Last Saturday, a huge piece of bacon was paraded through an Essex town as an ancient ceremony took place once again. This was the Dunmow Flitch Trials.

The story goes that in 1104, the Lord of the Manor, Reginald Fitzwalter and his wife dressed as humble folk and begged the blessing of the Prior at the local Priory a year and a day after their marriage. Impressed by their fealty, the Prior awarded them a flitch of bacon – which is a huge amount of bacon.

Lord Fitzwalter then gave his land to the Priory on the condition a Flitch should be awarded to any couple who could claim they were similarly devoted. And so ordered, the Dunmow Flitch Trials have taken place on and off for nearly 900 years, and now take place every fourth year.

(The problem that a lord could never have impersonated a serf in the 12th century due to the massive differences in language and accent shall be overlooked on the grounds of not wanting to risk a lot of bacon going to waste)

Due to take place in 2020 but delayed because of that damned thing, it was on Saturday 9th July 2022 that the 2020 Dunmow Flitch Trials finally took place. People waving tickets with 2020 printed on them filed into a large tent in the field for this ancient custom to resume once more.

Before that though, the bacon has to be paraded, so at a nearby pub, the locals gathered, the flitch of bacon was hoisted up onto shoulders, and a town crier did his crying of Oyez, Oyez, Oyez once more. Accompanied by the judge, the jury, a marching band, and the Bishop of Colchester, this very curious mix of people that have stepped straight out of a classic guide to “weird English customs” made their way to the nearby field to attend the trials.

The Judge this year was Daniel Pitt, who was in his first year as Judge, but is in normal times a barrister specialising in family law. The council for the claimants were the BBC Essex presenter, Sadie Nine and Tim Clark QC, while the council for the bacon were Ian Daniels, a barrister and Steve Bugeja, a comedian.

You may already suspect that while this is a trial, it’s not entirely serious.

And indeed, while the councils will argue their case strongly, it’s more about how much humour can be injected into the arguments.

The first of five couples to compete for the bacon arrived, and it turns out that Ian and Amanda Brown are stalwarts of the local community, having lived in the area for about 40 years. Ian originally fancied Amanda’s friend, Jackie, but Amanda won the day.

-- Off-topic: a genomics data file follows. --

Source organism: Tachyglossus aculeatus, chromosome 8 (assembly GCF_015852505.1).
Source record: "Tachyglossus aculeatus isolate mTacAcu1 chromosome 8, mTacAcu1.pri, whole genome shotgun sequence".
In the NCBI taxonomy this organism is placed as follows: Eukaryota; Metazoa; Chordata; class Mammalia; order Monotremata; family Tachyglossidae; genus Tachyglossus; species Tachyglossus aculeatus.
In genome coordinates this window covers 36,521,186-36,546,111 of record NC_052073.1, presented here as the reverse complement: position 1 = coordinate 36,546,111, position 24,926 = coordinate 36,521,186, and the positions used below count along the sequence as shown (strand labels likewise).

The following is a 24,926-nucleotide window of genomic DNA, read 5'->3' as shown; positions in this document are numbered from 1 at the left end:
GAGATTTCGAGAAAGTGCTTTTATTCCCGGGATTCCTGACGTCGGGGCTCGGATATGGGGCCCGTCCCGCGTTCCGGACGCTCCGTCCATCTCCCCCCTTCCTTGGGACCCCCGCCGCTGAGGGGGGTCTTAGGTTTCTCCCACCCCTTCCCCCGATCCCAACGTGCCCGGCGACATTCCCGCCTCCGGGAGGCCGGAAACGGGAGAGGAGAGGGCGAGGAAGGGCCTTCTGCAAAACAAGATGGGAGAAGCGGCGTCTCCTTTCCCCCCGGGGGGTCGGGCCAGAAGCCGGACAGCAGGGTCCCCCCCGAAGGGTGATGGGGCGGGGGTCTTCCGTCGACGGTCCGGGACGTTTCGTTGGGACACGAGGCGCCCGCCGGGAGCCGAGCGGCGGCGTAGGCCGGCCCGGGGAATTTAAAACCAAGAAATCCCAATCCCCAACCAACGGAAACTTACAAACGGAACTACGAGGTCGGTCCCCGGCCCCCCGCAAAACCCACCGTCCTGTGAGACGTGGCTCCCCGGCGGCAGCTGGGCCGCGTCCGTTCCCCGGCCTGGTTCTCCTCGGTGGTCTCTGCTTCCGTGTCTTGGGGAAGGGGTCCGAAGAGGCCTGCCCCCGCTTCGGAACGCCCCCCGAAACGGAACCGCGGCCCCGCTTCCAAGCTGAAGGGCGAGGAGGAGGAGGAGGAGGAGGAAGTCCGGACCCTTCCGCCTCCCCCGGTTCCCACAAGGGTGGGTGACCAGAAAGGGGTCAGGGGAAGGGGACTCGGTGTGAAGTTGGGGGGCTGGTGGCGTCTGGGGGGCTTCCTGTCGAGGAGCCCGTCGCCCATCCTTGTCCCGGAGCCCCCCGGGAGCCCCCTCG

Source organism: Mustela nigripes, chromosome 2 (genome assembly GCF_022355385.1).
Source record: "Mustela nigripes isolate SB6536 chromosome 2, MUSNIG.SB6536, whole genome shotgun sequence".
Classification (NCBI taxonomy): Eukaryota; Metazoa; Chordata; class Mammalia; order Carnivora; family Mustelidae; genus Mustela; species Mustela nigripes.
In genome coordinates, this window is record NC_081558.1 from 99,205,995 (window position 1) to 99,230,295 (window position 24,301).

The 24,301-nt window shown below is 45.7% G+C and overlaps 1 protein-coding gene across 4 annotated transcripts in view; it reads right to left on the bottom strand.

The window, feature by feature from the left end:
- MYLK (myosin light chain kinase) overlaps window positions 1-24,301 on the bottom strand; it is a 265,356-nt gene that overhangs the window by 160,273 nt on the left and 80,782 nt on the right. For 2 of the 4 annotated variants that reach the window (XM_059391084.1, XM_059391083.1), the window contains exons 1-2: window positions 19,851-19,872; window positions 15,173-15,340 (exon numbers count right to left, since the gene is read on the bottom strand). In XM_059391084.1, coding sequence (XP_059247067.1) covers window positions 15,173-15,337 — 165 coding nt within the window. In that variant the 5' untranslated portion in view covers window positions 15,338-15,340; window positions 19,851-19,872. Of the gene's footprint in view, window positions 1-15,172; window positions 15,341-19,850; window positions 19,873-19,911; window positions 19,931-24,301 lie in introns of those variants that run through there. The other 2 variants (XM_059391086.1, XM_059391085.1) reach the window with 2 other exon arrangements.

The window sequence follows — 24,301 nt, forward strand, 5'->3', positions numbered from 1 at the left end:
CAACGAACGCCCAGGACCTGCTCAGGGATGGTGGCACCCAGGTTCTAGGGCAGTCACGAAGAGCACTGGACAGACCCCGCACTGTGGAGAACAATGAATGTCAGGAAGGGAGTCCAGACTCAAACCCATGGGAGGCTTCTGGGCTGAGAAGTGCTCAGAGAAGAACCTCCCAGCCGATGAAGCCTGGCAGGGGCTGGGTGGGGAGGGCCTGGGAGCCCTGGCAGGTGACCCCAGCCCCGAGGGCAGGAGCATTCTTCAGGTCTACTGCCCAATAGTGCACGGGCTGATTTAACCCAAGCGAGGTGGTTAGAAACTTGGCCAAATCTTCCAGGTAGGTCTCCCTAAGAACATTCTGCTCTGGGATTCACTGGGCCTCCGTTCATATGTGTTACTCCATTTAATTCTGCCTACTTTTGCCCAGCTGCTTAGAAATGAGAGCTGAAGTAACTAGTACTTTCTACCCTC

However, they didn’t win the bacon.

After the Jury had deliberated, they returned, and the verdict, to loud boos and hisses, was for the bacon, not the claimant.

The council for the claimant made an emotional appeal for a retrial, to no avail, but the jury had ruled, and thus, the bacon was forfeit.

A parade back into town to pass sentence, and had the claimants won, they would have been paraded back on high chairs. But they didn’t so they weren’t, and after the ignominy of being forced to walk, a gammon of ham was awarded to the faithless couple, followed by a bout of morris dancing.

It’s one of those utterly bonkers events that are dotted around our strange land. The sort of thing that fills many an American TV channel with unusual customs carried out by weird people in foreign countries where they don’t carry guns or salute flags, but prefer to parade lumps of bacon around town and watch men dance while waving handkerchiefs.

It’s also incredibly good fun to attend.

After a lengthy six-year gap, the Flitch Trials will resume their leap year tradition so the next trials will take place in just two years time — on 13th July 2024.

About a year before that, they will call for wedded couples to participate in the trials, if you think you can prove to a jury that in ‘twelvemonth and a day’, you have ‘not wisht themselves unmarried again’.


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One comment
  1. Helen Haines, Vice-Chair, Flitch Trials Committee says:

    Brilliant description!

    However – it is not a marching band – we have our ‘Flitch Minstrels’, if you please.

    Dunmow Flitch Trials organising Committee

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